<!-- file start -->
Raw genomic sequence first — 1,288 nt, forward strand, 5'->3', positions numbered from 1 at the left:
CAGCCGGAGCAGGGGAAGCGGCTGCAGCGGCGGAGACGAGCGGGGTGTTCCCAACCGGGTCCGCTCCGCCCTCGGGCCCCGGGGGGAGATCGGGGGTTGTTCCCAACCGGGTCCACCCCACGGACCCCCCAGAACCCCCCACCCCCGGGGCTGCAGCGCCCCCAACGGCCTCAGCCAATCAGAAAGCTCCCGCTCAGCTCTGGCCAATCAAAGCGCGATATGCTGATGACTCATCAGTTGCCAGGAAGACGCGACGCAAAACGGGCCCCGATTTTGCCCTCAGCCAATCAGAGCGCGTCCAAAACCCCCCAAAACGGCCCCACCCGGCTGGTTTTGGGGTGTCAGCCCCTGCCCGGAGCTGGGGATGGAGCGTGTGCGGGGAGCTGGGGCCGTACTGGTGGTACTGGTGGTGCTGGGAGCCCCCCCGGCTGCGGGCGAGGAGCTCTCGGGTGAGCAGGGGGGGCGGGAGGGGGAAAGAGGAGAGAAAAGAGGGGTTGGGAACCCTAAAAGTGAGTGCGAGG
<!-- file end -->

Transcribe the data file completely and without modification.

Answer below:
Raw genomic sequence first — 1,288 nt, forward strand, 5'->3', positions numbered from 1 at the left:
CAGCCGGAGCAGGGGAAGCGGCTGCAGCGGCGGAGACGAGCGGGGTGTTCCCAACCGGGTCCGCTCCGCCCTCGGGCCCCGGGGGGAGATCGGGGGTTGTTCCCAACCGGGTCCACCCCACGGACCCCCCAGAACCCCCCACCCCCGGGGCTGCAGCGCCCCCAACGGCCTCAGCCAATCAGAAAGCTCCCGCTCAGCTCTGGCCAATCAAAGCGCGATATGCTGATGACTCATCAGTTGCCAGGAAGACGCGACGCAAAACGGGCCCCGATTTTGCCCTCAGCCAATCAGAGCGCGTCCAAAACCCCCCAAAACGGCCCCACCCGGCTGGTTTTGGGGTGTCAGCCCCTGCCCGGAGCTGGGGATGGAGCGTGTGCGGGGAGCTGGGGCCGTACTGGTGGTACTGGTGGTGCTGGGAGCCCCCCCGGCTGCGGGCGAGGAGCTCTCGGGTGAGCAGGGGGGGCGGGAGGGGGAAAGAGGAGAGAAAAGAGGGGTTGGGAACCCTAAAAGTGAGTGCGAGG